Push API Usage Example

Assuming that you have created a secured Push source along with a security identity provider (see Creating a Push Source and Creating a Security Identity Provider for a Secured Push Source), you could use the Push API as shown below to add a raw text item to your source:

Request

PUT https://push.cloud.coveo.com/v1/organizations/mycoveocloudv2organizationg8tp8wu3/sources/mysourceidg3c5d1r2/documents?documentId=file%3A%2F%2Ffolder%2Fmytext.txt HTTP/1.1
 
Content-Type: application/json
Authorization: Bearer **********-****-****-****-************

Payload (see Item Models - DocumentBody)

{
  "author": "Alice Smith",
  "date": "2017-11-08T12:18:41.666Z",
  "documenttype": "Text",
  "filename": "mytext.txt",
  "language": [
    "English"
  ],
  "permanentid": "sample95829alice84720permanent93829id",
  "sourcetype": "Push",
  "title": "My Text",
  "fileExtension": ".txt",
  "data": "This is a sample text written by Alice Smith.",
  "permissions": [
    {
      "allowAnonymous": false,
      "allowedPermissions": [
        {
          "identity": "AlphaTeam",
          "identityType": "Group"
        }
      ],
      "deniedPermissions": [
        {
          "identity": "bob@example.com",
          "identityType": "User"
        }
      ]
    }
  ]
}

In the above example, several metadata (e.g., author, date, documenttype, etc.) are pushed along with the item. These metadata will be mapped to corresponding fields in the index (see Understanding Push Source Item Metadata).

The data property contains the item body itself (simple, raw text in this instance). Be aware that there are other ways to push the body of an item, depending on your specific needs (see Pushing Item Data).

Finally, the item has a set of permissions (see Simple Permission Model Definition Examples). Specifying a permission model is necessary when adding an item to a secured Push source that does not itself have a global permission model in its configuration. In this particular instance, the permission model implies that the item will be accessible by all security identities that are members of the AlphaTeam group, excluding user bob@example.com.

You must define the security identities this permission model refers to, so that allowed users will be able to access the item in their query results. The following request defines the AlphaTeam group in the security identity provider which has been associated to the secured Push source (see Security Identity Definition Examples - Defining a Basic Group):

Request

PUT https://push.cloud.coveo.com/v1/organizations/mycoveocloudv2organizationg8tp8wu3/providers/mysecurityidentityproviderc6s1f3e/permissions HTTP/1.1
 
Content-Type: application/json
Authorization: Bearer **********-****-****-****-************

Payload (see Security Identity Models - IdentityBody)

{
  "identity": {
    "name": "AlphaTeam",
    "type": "GROUP"
  },
  "members": [
    {
      "name": "alice@example.com",
      "type": "USER"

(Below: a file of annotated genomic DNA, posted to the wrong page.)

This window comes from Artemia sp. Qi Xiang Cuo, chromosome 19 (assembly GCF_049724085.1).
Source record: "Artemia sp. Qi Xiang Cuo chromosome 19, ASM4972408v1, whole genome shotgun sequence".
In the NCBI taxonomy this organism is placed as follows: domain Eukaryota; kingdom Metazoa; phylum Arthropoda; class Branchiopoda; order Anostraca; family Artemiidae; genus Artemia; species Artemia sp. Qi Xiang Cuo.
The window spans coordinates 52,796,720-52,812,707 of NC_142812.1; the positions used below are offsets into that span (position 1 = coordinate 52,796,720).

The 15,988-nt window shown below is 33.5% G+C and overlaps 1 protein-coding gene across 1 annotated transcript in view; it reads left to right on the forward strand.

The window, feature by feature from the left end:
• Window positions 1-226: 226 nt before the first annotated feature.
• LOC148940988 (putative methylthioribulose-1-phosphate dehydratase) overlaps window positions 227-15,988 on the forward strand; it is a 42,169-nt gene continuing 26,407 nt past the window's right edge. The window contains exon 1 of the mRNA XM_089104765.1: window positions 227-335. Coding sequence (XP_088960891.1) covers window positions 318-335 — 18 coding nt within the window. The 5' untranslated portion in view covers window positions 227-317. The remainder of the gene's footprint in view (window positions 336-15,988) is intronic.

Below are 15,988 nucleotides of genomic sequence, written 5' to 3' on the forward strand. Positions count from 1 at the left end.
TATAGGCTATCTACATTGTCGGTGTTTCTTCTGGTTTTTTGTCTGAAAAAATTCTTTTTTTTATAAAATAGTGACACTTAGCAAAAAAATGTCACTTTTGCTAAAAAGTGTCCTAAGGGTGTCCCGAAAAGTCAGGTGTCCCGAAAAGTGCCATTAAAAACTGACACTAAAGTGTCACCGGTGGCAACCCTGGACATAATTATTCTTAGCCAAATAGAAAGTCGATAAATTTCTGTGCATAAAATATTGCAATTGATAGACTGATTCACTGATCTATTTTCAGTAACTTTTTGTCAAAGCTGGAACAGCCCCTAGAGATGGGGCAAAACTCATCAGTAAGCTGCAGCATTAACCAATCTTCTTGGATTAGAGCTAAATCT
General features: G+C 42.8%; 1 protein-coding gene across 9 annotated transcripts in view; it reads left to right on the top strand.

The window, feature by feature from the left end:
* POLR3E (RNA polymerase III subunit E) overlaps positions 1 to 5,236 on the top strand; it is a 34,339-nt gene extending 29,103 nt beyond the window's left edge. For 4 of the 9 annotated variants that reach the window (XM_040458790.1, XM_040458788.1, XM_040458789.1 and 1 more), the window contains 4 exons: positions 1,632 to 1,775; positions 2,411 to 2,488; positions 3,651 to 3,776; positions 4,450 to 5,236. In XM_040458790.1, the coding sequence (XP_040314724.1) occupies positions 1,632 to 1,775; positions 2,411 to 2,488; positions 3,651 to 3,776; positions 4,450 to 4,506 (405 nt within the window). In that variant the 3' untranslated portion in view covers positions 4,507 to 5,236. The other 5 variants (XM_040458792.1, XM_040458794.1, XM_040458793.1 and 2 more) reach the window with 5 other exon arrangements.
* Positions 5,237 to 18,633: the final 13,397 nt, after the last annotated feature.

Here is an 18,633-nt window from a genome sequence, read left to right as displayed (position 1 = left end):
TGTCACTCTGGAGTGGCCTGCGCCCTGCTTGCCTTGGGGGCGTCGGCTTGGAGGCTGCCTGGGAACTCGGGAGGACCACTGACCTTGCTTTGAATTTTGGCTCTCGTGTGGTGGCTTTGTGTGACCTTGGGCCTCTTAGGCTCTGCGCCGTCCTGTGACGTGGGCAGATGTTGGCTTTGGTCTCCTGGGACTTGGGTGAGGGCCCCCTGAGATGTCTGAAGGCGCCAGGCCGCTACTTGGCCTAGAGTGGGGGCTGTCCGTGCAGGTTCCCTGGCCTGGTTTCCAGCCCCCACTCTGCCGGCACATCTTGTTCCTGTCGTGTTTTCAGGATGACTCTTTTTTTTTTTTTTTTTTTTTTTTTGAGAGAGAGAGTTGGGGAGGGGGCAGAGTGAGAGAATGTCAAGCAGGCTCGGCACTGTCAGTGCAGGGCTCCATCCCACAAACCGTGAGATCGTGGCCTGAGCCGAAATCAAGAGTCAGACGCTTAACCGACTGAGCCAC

},
    {
      "name": "bob@example.com",
      "type": "USER"
    },
    {
      "name": "david@example.com",
      "type": "USER"
    }
  ]
}

As this stands, the group members (i.e., alice@example.com, bob@example.com, and david@example.com) would not be recognized by the provider. The recommended way to fix this is to create an alias relationship between each of those group members and the corresponding user in the Email Security Provider. In addition to allowing your provider to detect those users, doing so will allow those users to access content across multiple secured enterprise systems (see Understanding the Email Security Provider). The following request defines an alias for user alice@example.com (you would perform similar requests to define aliases for users bob@example.com and david@example.com):

Request

PUT https://push.cloud.coveo.com/v1/organizations/mycoveocloudv2organizationg8tp8wu3/providers/mysecurityidentityproviderc6s1f3e/mappings HTTP/1.1
 
Content-Type: application/json
Authorization: Bearer **********-****-****-****-************

Payload (see Security Identity Models - MappedIdentityBody)

{
  "Identity": {
    "Name": "alice@example.com",
    "Type": "USER"
    },
    "Mappings": [
      {
        "Name": "alice@example.com",
        "Type": "USER",
        "Provider": "Email Security Provider"
      }
    ]
}

Validating the Push Operations

If you have completed the previous steps, you can validate the success of your push operations by navigating to the Content Browser of the Coveo Cloud administration console. If you check the View all content box in the Preferences, the item should appear. You may however have to wait a few minutes for your item push request to be processed (see Understanding the Push API Processing Delay).

You can double click on the item to inspect its properties. In particular, you can validate the security identities. The image below shows that alice@example.com and david@example.com both have access to the item, while bob@example.com does not, as expected. Moreover, you can see that the alias relationships for alice@example.com and david@example.com are functional, the access being granted under Email Security Provider as well as under mysecurityidentityproviderc8d9s8d. In contrast, bob@example.com is denied access in both providers.

What’s Next

In this example, each item and security identity is pushed individually. However, the Push API also allows you to manage items and security identities in batches. A good way to learn about this feature is to do the third Push API tutorial (see also Managing Batches of Items in a Push Source and Managing Batches of Security Identities).

The Push API Tutorials as a whole can also introduce you to more advanced concepts such as creating complex permission models, using custom mappings, etc.